Egoism and Altruism in Judaism

 

 

The dictionary definition for egoism is: an ethical theory that treats self-interest as the foundation of morality. The definition for altruism is: his belief in or practice of disinterested and selfless concern for the well-being of others. However what does these two words mean to me as a Jew and where does tzedaka fit into all of this.

I believe that every single person does this out of the goodness of their heart as well as they won’t say no if they get a reward for doing it, you do a nice thing for someone and at the same time you get something in return. The Rumbam says “It is forbidden, however, to let a poor man who asks for charity go empty handed, just so you give him at least one dry fig, as it is said, O let not the oppressed turn back into confusion.” This is a very altruistic saying. It says that you must never let a poor man go without food or a small sum of money. We as people love to find short cuts, ways for us to bend the rules a bit.  The Rumbam says we should give with an open hand and give out of the goodness of our heart however in our days we never know where our money goes to. Does it really go to his children or does it go towards drugs and alcohol? That is a question that is asked far too often but we were told to give no questions asked.

Here is where the Midrash has found a short cut. Rabbi Abbahu in the name of Eliezer said: we ought to be grateful to the impostors, since were it not for the impostors among the poor, then if any of them begged from a person who refused, the latter would immediately incur the penalty of death; for it says, And he cries unto Lord against you, and it is considered to be a sin, and it further says, The soul that sins, it shall die. This source tells us that if it wasn’t for all the people in the world who are fakes and impostors, we as Jews wouldn’t have a reason not to give money to a poor person. Isn’t that statement a total egotistical answer: if it wasn’t for those people I would have to give to every one? The answer is both yes. Hashem has given us what we need and a little bit more of those people that He hopes we will help. However in the times that we live in today, with the economy not being so steady and far too many people on the street who are too lazy to go and find a job as a toilet cleaner, we need a lea way, an opportunity to not give money some someone who we feel will use the money in an inappropriate way.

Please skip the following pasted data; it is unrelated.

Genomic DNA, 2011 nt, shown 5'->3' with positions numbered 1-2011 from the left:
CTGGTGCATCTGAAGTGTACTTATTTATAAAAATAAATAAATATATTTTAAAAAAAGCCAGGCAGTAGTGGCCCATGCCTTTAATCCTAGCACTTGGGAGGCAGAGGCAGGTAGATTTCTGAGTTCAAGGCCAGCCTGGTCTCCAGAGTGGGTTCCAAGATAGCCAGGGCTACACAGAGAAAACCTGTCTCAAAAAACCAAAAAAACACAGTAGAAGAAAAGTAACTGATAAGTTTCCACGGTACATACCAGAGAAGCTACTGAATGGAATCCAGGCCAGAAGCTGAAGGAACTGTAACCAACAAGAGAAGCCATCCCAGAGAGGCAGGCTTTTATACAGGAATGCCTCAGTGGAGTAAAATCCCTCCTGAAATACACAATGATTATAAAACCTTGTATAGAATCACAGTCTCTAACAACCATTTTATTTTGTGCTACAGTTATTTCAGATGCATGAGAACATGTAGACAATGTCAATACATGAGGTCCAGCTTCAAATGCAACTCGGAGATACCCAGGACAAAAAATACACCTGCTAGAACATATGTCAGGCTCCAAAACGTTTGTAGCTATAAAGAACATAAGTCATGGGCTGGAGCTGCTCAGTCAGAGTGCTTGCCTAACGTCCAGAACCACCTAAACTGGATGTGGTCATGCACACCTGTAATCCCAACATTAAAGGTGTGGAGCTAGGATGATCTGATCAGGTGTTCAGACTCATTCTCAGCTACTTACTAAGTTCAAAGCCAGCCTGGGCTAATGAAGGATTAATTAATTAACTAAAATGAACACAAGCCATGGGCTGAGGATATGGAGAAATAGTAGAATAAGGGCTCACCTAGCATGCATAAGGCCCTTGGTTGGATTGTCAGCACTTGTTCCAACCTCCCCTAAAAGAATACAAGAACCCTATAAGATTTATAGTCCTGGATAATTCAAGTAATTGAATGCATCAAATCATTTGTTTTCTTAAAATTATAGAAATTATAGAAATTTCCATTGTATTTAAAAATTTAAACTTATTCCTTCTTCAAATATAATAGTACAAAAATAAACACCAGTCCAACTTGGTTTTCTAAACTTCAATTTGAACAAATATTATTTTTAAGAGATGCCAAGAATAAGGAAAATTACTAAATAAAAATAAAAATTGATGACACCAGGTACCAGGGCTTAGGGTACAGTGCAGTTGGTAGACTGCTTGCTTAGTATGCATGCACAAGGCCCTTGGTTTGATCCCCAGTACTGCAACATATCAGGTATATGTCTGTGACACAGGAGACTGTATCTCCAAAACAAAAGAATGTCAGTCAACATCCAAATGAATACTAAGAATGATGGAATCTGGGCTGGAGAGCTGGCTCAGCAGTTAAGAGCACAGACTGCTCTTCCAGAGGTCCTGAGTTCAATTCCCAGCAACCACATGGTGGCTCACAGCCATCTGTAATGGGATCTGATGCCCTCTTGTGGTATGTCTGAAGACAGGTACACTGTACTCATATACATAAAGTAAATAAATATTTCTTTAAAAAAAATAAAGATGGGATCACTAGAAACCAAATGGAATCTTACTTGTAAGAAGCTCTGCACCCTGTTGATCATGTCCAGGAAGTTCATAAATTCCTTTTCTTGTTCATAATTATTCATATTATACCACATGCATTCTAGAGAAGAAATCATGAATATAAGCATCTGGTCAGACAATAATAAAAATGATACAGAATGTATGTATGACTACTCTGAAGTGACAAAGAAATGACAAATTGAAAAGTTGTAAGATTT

Judaism is in the middle, between egoism and altruism. There are different people in this world and we all have different personalities. Judaism accommodates for all types of people. The people who need something in return. This does not mean that they need money back or anything material, this might mean that after they give money to a charity they feel good; they have that feeling in their stomach telling them that they did a good thing. For other people is it just the knowledge that their religion is behind them all the way.

Every single one of us is neither an egotistical people nor an altruistic person and Judaism shows us that. It shows us that by you giving charity you will get points upstairs however you will also get the knowledge that you have helped keep a person alive for another day. Some money and a smile can go a long way.

Advertisements

1 Comment »

  1. Jason Said:

    Do you think I should post what I have written on my website and not just computer stuff I have done, like programs or articles on how to fix your pc or other pc stuff?


{ RSS feed for comments on this post} · { TrackBack URI }

Leave a Reply

Fill in your details below or click an icon to log in:

WordPress.com Logo

You are commenting using your WordPress.com account. Log Out / Change )

Twitter picture

You are commenting using your Twitter account. Log Out / Change )

Facebook photo

You are commenting using your Facebook account. Log Out / Change )

Google+ photo

You are commenting using your Google+ account. Log Out / Change )

Connecting to %s

%d bloggers like this: